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Music Movement & Fitness Activities for Preschoolers & Toddlers

author image Kay Ireland
Kay Ireland specializes in health, fitness and lifestyle topics. She is a support worker in the neonatal intensive care and antepartum units of her local hospital and recently became a certified group fitness instructor.
Music Movement & Fitness Activities for Preschoolers & Toddlers
Use music to facilitate movement with younger children. Photo Credit Photodisc/Photodisc/Getty Images

Music class and physical education are usually two separate courses for children at school, but when you're teaching your child at home or your child is in preschool, music and fitness can be combined. By combining music and fitness, you teach children the importance of moving their bodies and staying fit while listening to enjoyable music to recognize sounds, patterns and instructions within the songs. Listening to favorite, silly songs can get toddlers and preschoolers excited about moving their bodies and create a lifelong love of fitness.

Instrument Play

By making your own homemade musical instruments, you can help small children make music while they move their bodies. The book "Purposeful Play" suggests sewing jingle bells on wrist straps for wrist bells, placing rice into small cereal boxes for maracas and allowing children to beat on the floor with sticks for a drum. Turn on a music CD and have children dance around while creating their own music. Children can experiment to see which instrument makes which sound while moving their bodies.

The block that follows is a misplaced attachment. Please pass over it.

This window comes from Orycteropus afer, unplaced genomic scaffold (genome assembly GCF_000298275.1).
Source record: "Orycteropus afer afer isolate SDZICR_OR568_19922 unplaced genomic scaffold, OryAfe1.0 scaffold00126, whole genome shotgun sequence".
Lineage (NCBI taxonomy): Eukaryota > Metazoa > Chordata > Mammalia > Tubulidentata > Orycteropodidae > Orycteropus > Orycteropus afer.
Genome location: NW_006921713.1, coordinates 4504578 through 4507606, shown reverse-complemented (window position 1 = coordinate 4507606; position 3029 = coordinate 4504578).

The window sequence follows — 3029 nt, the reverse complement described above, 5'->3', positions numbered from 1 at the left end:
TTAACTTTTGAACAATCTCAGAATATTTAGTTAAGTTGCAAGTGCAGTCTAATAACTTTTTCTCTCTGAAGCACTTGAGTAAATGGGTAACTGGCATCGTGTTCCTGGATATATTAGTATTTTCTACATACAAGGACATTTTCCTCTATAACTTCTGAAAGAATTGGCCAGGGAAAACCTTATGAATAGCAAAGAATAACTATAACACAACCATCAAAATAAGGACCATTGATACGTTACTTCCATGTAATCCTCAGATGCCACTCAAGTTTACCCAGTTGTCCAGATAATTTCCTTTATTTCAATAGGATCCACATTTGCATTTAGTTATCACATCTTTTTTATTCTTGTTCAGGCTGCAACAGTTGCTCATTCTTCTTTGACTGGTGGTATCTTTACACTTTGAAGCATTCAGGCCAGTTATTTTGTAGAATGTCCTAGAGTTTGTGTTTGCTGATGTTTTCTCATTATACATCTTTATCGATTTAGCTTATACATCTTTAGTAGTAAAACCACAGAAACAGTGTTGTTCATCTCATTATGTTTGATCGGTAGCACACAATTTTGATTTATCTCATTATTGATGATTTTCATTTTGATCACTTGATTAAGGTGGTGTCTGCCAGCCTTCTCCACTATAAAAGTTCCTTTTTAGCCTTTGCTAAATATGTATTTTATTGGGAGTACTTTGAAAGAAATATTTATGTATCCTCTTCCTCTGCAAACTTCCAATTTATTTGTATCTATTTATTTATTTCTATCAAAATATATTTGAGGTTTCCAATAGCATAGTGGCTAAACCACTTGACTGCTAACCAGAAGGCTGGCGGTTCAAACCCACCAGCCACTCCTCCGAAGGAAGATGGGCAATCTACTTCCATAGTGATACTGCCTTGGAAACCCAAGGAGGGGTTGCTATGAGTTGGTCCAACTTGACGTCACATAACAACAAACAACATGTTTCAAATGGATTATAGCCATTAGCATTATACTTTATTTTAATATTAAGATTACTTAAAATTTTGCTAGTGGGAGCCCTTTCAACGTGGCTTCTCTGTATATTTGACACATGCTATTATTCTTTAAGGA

Jump Bump

Jump Bump can be played with a variety of soft materials and types of music. The Iowa State University Cooperative Extension suggests suspending an object like a beach ball from the ceiling, a few inches above the height of most of the children. Turn on music and have children jump and attempt to bump the ball with their heads in time with the music. Experiment between fast and slow music to help perpetuate a conversation about differences in rhythm.

Dance Props

Allowing children to dance freely can help them experiment with self-expression. Offering props for dancing can help them explore movement in different ways. KidsHealth.org, a division of the Nemours Foundation, suggests using silky scarves as a way to show the difference in music pitches. Hand out scarves and have children raise them and lower them with the pitch of the music. Or, hand out cut-out stars on sticks as magic wands, hats and other costume elements to see how the children use them in movement.

Freeze Game

The freeze game is set to music and tests a preschooler or toddler's coordination and listening skills. Children walk around in a circle while listening to upbeat music. When you stop the music, all the children must freeze. Any child that continues to move after the music stops is out of the game and becomes a class cheerleader. Continue the game until there is one clear winner. Then, make up different ways to play the game, like having the children touch their nose when the music stops.

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